Evidence-based medicine and ‘value for money’ are two of medicine’s Mum and apple pie principles. But like other principles they are all too readily discarded when they conflict with harsh commercial realities – by which of course I mean drug company interests. Watching the contortions involved in demonstrating that abandoning them do not involve disrespecting Mum in any way are both entertaining and depressing.
A fine example of this dance is currently being played out over a new and fearsomely expensive class of cholesterol-lowering drugs known as PCSK9 inhibitors which are lined up to displace statins, now dirt cheap as they are off patent.
Front runner is Amgen’s Repatha (Evolocumub) – list price around $15,000 a year. They all lower cholesterol even more efficiently than statins but via a different pathway. They block a protein called PCSK9 in the liver which increases the number of receptors that remove LDL cholesterol from the blood stream.
Now right away Mum and her pie looks in trouble because you don’t have to be a wild-eyed anti-statin radical to wonder if lowering cholesterol is really such a good way of cutting heart disease risk. The doubts are fairly familiar: cholesterol is not toxic invader but a natural lipid involved in a range of vital functions such as making sex hormones, turning sunlight into vitamin D, building cell walls (notably neurons) and the immune system.
There’s also ambiguity about exactly how statins cut CVD because other cholesterol- lowering substances such as niacin, oestrogen and the fibrates don’t show this benefit in RCTs. The generally accepted answer is that statins also have anti-inflammatory properties which is what protects the heart but that does leave the cholesterol-lowering question hanging.
Then there are the studies on women and the elderly which suggest that cholesterol lowering may well not be protective. In fact a recent Japanese study found it increases mortality rates (DOI:10.1159/000381654 ). One study that recorded the cholesterol levels of people arriving in hospital with a first heart attack found that 75 per cent had a healthy level.1.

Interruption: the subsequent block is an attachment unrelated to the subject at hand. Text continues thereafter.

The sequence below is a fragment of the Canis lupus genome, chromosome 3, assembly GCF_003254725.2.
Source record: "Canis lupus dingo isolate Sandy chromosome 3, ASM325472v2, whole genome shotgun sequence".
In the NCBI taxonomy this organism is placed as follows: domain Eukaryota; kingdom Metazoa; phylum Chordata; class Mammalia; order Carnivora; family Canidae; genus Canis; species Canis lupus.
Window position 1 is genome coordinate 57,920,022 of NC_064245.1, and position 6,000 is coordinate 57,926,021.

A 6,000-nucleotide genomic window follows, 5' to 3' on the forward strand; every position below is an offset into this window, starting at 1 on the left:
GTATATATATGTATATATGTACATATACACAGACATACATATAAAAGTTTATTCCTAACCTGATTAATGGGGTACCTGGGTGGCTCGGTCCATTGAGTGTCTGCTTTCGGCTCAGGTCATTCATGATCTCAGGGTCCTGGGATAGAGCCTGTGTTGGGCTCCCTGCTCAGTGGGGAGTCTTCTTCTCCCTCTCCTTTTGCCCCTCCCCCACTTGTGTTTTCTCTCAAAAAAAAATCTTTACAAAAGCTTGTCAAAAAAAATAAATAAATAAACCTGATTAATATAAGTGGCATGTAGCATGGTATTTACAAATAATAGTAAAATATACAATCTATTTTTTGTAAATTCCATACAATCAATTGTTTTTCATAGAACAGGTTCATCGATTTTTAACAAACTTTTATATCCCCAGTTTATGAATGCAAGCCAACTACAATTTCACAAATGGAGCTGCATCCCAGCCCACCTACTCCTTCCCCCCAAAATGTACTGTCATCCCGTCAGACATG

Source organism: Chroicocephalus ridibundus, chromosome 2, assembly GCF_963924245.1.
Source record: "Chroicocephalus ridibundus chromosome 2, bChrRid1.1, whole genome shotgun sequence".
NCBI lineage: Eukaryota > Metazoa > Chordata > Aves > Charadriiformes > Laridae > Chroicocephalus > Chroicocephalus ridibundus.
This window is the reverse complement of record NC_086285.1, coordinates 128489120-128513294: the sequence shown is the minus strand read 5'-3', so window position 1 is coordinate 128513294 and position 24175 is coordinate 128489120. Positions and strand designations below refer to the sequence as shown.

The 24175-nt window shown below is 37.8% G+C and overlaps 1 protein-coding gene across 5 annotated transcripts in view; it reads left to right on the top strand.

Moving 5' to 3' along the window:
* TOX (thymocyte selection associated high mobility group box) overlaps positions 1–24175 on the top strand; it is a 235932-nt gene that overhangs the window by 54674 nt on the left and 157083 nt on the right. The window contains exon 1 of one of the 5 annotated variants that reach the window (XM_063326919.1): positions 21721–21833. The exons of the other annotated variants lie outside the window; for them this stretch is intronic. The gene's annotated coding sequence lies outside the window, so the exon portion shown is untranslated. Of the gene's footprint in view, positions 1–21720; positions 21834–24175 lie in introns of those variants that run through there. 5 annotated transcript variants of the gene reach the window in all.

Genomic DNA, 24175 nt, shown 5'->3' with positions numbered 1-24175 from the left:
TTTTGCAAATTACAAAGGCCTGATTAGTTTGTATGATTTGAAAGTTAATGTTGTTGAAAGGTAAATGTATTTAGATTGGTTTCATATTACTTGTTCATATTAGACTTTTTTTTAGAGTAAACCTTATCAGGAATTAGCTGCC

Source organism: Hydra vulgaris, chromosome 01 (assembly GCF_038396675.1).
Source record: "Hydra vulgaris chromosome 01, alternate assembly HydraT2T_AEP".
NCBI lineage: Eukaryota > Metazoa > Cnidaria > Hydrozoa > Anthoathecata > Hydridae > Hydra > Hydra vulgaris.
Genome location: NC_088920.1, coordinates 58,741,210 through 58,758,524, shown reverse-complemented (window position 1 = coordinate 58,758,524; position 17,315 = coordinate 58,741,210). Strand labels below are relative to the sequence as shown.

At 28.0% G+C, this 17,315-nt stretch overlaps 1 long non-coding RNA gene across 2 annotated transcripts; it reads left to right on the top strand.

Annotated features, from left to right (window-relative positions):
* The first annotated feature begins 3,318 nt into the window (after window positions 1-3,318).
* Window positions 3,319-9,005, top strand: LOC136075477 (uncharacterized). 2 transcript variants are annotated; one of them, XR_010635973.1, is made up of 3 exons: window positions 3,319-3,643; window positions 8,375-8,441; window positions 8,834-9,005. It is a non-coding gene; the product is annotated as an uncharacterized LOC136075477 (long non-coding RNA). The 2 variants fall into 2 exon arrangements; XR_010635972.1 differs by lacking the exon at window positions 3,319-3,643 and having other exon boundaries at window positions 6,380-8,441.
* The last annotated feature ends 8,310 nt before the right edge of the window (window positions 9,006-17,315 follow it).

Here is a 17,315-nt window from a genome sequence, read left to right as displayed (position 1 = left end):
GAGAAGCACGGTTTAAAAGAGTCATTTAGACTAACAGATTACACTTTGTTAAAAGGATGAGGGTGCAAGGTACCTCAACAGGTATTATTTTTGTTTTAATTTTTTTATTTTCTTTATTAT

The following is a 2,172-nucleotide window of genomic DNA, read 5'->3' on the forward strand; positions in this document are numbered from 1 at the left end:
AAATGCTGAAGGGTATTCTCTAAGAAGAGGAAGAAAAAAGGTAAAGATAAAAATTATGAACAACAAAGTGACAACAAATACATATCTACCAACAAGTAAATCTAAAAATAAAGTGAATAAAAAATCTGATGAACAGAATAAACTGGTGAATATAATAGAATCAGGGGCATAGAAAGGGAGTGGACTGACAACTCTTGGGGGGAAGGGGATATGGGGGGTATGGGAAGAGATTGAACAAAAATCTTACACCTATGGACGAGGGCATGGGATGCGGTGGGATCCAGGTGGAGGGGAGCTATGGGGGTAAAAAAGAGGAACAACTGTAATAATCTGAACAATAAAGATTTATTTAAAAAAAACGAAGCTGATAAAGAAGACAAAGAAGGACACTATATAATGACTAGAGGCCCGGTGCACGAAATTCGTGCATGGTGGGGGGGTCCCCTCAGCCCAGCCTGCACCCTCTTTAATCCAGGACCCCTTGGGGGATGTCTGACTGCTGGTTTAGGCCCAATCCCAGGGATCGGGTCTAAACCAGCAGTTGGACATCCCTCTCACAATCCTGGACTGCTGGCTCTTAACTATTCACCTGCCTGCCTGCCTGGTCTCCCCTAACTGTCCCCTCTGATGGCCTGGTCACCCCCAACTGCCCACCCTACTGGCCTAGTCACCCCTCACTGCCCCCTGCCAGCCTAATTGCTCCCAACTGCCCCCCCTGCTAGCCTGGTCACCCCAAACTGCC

At one point the does-lowering-cholesterol-actually-do-any-good question looked as if it might torpedo that whole PCSK9 venture. On 13th November 2013 new American heart health guidelines declared that any drugs would need to show clinical benefit rather than just lower cholesterol. 2.
Trials of PCSK9 drugs had only demonstrated their cholesterol-lowering abilities; a billion dollar project hung in the balance. However the very next day the FDA announced that heart drugs wouldn’t need to show benefits such as cutting heart attack risk after all. Cholesterol lowering was enough for a licence.3.
But there was another spectre hovering over the PCSK9 feast – the cholesterol lowering drug ezetimibe which cut absorption in the guts and had been licensed in 2002, also without any evidence that it cut heart disease risk.
It threatened the new drugs because despite numerous trials and studies they all failed to show any clinical effect. The implication was that just hammering down cholesterol was not a useful strategy. Not that this had any effect on sales. It was licensed to be combined with a statin in cases where patients couldn’t get their cholesterol low enough and the UK has spent around 60 million a year on it. This abandonment of Mum this involved is another story.